should be aware that additional data are needed to support retention. 
The data needed include: A set of basic toxicity studies, chemistry 
studies and exposure studies. Especially important to reassessment is 
an acceptable repeat-dose study. In the absence of this data, EPA 
cannot make the required reasonable certainty of no harm finding. If 
the needed data is not submitted during the comment period on this 
proposal, these tolerances will be revoked on this ground as well.

C. When do These Actions Become Effective?

    EPA is proposing that revocation of these exemptions become 
effective 90 days following publication of a final rule in the Federal 
Register to ensure that all affected parties receive notice of EPA's 
actions. For this rule, the proposed revocations will affect exemptions 
for active or inert ingredients which have not been used in registered 
products, in some cases, for many years. The Agency believes that 
existing stocks of pesticide products containing active or inert 
ingredients covered by the exemptions proposed for revocation have been 
completely exhausted and that treated commodities have had sufficient 
time for passage through the channels of trade. However, if EPA is 
presented with information that existing stocks would still be 
available and that information is verified, the Agency will consider 
extending the expiration date of the exemption. If you have comments 
regarding existing stocks and whether the effective date allows 
sufficient time for treated commodities to clear the channels of trade, 
please submit comments as described under SUPPLEMENTARY INFORMATION.
    Any commodities treated with the pesticides subject to this 
proposal, and in the channels of trade following the exemption 
revocations, shall be subject to FFDCA section 408(1)(5), as 
established by FQPA. Under this section, any residues of these 
pesticides in or on such food shall not render the food adulterated so 
long as it is shown to the satisfaction of the Food and Drug 
Administration that:
    1. The residue is present as the result of an application or use of 
the pesticide at a time and in a manner that was lawful under FIFRA, 
and
    2. The residue does not exceed the level that was authorized at the 
time of the application or use to be present on the food under a 
tolerance or exemption from tolerance. Evidence to show that food was 
lawfully treated may include records that verify the dates when the 
pesticide was applied to such food.

D. Length of Comment Period

    Pursuant to section 408(e)(2) EPA concludes that there is good 
cause for providing a comment period of 30, as opposed to 60, days. The 
lack of use of the pesticides covered by this proposal in pesticide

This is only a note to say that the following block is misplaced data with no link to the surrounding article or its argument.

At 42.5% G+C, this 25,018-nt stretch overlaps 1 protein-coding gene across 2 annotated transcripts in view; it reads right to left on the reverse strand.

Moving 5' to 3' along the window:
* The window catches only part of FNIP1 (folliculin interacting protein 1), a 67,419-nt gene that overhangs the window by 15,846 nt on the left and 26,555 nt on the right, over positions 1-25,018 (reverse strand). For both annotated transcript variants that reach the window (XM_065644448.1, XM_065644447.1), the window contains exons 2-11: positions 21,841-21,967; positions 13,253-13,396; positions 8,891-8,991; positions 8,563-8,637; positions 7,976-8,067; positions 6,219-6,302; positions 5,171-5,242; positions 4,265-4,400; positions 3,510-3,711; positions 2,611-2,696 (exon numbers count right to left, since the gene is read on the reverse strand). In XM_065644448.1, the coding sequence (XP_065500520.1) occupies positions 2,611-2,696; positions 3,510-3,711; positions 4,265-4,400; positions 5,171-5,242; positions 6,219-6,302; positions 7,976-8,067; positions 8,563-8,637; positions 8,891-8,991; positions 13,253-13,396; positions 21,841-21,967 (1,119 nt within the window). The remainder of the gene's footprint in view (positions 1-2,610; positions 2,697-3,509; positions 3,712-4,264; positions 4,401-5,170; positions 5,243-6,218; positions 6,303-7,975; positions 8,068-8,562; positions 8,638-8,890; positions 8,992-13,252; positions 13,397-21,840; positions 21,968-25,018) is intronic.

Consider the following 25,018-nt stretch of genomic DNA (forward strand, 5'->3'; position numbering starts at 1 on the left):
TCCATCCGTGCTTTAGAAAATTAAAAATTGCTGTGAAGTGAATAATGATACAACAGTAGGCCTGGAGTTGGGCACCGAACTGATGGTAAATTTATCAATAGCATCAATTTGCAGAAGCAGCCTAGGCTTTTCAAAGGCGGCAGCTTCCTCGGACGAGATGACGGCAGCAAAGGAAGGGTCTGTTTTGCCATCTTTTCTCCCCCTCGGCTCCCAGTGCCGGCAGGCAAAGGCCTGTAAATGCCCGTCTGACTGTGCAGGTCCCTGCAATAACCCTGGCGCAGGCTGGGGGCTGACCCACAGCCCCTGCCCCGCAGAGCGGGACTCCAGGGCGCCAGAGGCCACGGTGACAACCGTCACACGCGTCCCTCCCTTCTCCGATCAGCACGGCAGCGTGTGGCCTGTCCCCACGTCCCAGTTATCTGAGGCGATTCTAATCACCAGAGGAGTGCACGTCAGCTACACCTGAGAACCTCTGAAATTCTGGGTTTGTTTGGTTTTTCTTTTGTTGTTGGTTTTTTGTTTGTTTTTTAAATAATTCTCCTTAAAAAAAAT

products indicates a lack of interest in these particular pesticides. 
Should any person need additional time to comment on this proposal, a 
request for a comment extension should be filed with EPA well before 
the expiration of the 30-day comment period.

III. Are the Proposed Actions Consistent with International 
Obligations?

    The exemption revocations in this proposal are not discriminatory 
and are designed to ensure that both domestically-produced and imported 
foods meet the food safety standard established by the FFDCA. The same 
food safety standards apply to domestically produced and imported 
foods.
    EPA is working to ensure that the U.S. tolerance and exemption 
reassessment program under FQPA does not disrupt international trade. 
EPA considers Codex Maximum Residue Limits (MRLs) in setting U.S. 
tolerances and exemptions and in reassessing them. MRLs are established 
by the Codex Committee on Pesticide Residues, a committee within the 
Codex Alimentarius Commission, an international organization formed to 
promote the coordination of international food standards. It is EPA's 
policy to harmonize U.S. tolerances and exemptions with Codex MRLs to 
the extent possible, provided that the MRLs achieve the level of 
protection required under FFDCA. EPA's effort to harmonize with Codex 
MRLs is summarized in the tolerance and exemption reassessment section 
of individual Reregistration Eligibility Decision documents. EPA has 
developed guidance concerning submissions for tolerances or exemptions 
pertaining to imported foods (65 FR 35069, June 1, 2000) (FRL-6559-3). 
This guidance will be made available to interested persons. Electronic 
copies are available on the internet at http://www.epa.gov/. On the 
Home Page select ``Laws, Regulations, and Dockets,'' then select 
Regulations and Proposed Rules and then look up the entry for this 
document under ``Federal Register--Environmental Documents.'' You can 
also go directly to

[[Page 33419]]

the ``Federal Register'' listings at http://www.epa.gov/fedrgstr/.

IV. Statutory and Executive Order Reviews

    In this proposed rule, EPA is proposing to revoke specific 
tolerance exemptions established under FFDCA section 408. The Office of 
Management and Budget (OMB) has exempted this type of action (e.g., 
tolerance revocation for which extraordinary circumstances do not